The Five Oaks Museum, formerly known as the Washington County Museum, is one of the oldest historical institutions in Washington County. An independent nonprofit organization, the Five Oaks’ mission is to provide “a gathering place of vibrant art, culture and storytelling.” Throughout its history the institution has collected, preserved, and exhibited the history of Washington County, which includes the Tualatin Valley and the western Portland metropolitan area. Its extensive collections have grown over the decades with financial support from county government, local businesses, private sponsors, members, and the work of volunteers. The museum’s archival materials and artifacts, collected since the late 1800s, include 30,400 images, 13,000 artifacts, 25,000 manuscripts, and 1,300 maps.

Five Oaks Museum had its beginnings in the late 1800s, when the descendants of EuroAmerican resettlers began collecting pioneer-era artifacts such as household items and farm equipment. For years, volunteers built and maintained the museum’s collection. The museum was founded with those collections in 1956 as the Washington County Historical Society, operating out of several locations in Hillsboro as the collection grew. In 1966, WCHS purchased the historic Heidel House in Hillsboro, where the collection and administrative offices were housed.

The organization was supported by public donations from 1956 until 1975, when Washington County began to pay for one full-time and one part-time employee to manage the collection. With support from local businesses, private donations, and the county, the museum purchased and moved into new headquarters on the Portland Community College Rock Creek Campus in 1982. Joan H. Smith, executive director from 1982 to 2007, played a primary role in the growth of the institution and expanded financial support, educational programming, and publications.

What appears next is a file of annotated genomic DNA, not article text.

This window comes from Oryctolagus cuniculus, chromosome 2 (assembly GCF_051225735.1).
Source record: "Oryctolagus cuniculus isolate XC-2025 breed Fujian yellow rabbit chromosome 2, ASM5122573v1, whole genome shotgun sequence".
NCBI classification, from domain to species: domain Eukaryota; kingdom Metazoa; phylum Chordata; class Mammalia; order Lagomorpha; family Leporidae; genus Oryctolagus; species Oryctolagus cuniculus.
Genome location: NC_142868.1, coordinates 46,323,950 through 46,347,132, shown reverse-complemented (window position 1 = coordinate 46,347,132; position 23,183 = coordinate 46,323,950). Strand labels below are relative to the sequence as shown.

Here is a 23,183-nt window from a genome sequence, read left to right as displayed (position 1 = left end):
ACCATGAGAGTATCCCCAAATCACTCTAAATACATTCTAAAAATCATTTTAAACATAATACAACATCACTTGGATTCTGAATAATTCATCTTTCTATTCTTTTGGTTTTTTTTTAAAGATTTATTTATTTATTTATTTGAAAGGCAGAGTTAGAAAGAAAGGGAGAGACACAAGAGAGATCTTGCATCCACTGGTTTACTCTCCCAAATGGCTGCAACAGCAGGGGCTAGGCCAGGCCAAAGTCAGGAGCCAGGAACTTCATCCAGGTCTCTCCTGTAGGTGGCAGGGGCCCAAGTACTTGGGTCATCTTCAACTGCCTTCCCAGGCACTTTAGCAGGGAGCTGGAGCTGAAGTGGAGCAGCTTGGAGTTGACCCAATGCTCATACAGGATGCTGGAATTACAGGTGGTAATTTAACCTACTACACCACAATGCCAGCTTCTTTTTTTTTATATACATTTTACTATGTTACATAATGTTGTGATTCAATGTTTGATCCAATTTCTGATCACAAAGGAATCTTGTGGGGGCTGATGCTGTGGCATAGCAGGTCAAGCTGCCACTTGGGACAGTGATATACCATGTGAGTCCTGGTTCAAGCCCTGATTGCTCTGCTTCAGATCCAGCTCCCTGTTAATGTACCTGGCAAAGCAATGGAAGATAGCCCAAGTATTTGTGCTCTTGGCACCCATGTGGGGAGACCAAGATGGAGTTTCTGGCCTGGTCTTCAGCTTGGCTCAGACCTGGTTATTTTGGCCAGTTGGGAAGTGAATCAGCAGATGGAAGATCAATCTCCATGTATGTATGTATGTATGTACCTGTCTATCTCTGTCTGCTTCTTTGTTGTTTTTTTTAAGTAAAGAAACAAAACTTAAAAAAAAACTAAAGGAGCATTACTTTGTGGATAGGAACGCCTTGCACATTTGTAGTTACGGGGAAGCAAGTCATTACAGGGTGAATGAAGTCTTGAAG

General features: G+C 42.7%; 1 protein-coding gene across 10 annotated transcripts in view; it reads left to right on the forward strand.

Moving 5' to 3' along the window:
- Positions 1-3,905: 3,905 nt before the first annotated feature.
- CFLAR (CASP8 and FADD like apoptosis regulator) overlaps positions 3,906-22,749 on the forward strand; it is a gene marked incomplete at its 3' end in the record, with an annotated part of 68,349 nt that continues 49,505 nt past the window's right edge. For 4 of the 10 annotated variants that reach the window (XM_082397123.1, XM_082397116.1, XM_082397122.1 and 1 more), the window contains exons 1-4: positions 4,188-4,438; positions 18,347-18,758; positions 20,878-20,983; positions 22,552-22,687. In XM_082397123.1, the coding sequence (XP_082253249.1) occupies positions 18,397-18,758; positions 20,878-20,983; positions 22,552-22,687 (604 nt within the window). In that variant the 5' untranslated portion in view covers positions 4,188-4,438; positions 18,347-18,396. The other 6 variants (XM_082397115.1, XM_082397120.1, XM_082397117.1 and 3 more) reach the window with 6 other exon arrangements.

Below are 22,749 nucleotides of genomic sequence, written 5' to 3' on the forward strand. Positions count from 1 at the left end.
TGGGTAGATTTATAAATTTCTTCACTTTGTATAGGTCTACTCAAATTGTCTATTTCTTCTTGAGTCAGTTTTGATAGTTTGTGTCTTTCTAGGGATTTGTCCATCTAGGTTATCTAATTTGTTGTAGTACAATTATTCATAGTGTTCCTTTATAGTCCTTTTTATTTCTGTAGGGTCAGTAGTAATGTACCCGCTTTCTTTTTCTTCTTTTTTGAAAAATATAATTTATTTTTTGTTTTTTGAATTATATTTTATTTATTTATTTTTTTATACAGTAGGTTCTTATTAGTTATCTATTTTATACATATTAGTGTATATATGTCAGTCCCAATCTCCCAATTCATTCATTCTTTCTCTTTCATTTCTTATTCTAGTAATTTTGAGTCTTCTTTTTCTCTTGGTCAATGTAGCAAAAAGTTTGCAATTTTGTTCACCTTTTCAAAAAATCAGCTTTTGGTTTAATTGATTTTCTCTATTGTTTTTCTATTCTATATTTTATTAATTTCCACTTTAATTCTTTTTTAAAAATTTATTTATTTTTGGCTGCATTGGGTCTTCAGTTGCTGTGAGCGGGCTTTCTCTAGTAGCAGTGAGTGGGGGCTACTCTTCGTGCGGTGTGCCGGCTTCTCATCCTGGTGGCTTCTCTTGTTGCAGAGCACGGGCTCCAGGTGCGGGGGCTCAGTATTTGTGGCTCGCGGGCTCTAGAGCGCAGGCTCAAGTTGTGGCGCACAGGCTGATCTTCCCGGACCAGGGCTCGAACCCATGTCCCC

The Washington County Commission transferred all administrative and financial responsibility to the Society in 1987 and agreed to continue funding to manage the collection. In an institutional change to collect and preserve not just historical items but also to promote Washington County’s arts, science, and culture, the historical society changed its name to the Washington County Museum in 2008.

The Museum doubled its exhibit and educational space in 2012 when it leased space at the Hillsboro Civic Center. The move allowed for more space at PCC to care for library materials and provided a larger area for exhibits and educational programming. In 2014-2015, WCM reached 11,200 students through its field trips and mobile museum program, largely supported by a grant from the Reser Family Foundation. In the summer of 2017, WCM closed the Hillsboro Civic Center and consolidated its operations back at the PCC Rock Creek Campus. The move was made in an effort to cut costs and centralize collections and programs.

In 2012, in collaboration with Pacific University library and Centro Cultural of Washington County, the Museum launched Washington County Heritage Online. The website provides public access to over eight thousand images in the collection that focus on Native Americans, historic Hillsboro, commerce and industry, and the Latino community in Washington County.

The Five Oaks Museum archives and research library, expanded in 2015, holds images, oral histories, maps, and manuscripts on such significant people and topics as historian and newspaper editor Albert Tozier, Latino migration history, World War I veterans (Hillsboro Barracks), the Washington County Agriculture Society, the local Daughters of the American Revolution, and the United Spanish American War Veteran

In the Spring of 2019, museum staff and board debated over the goals, mission, and the future direction of the museum and whether the institution should be a center for more diversity, inclusion, and multiple perspectives. Molly Alloy, Museum Community Engagement Coordinator, and Education Director, Nathanael Andreini became co-directors in 2019. On January 1, 2020, the museum reopened as the Five Oaks Museum. The name honors the nearby site of trees where the Kalapuyan Indians traditionally gathered.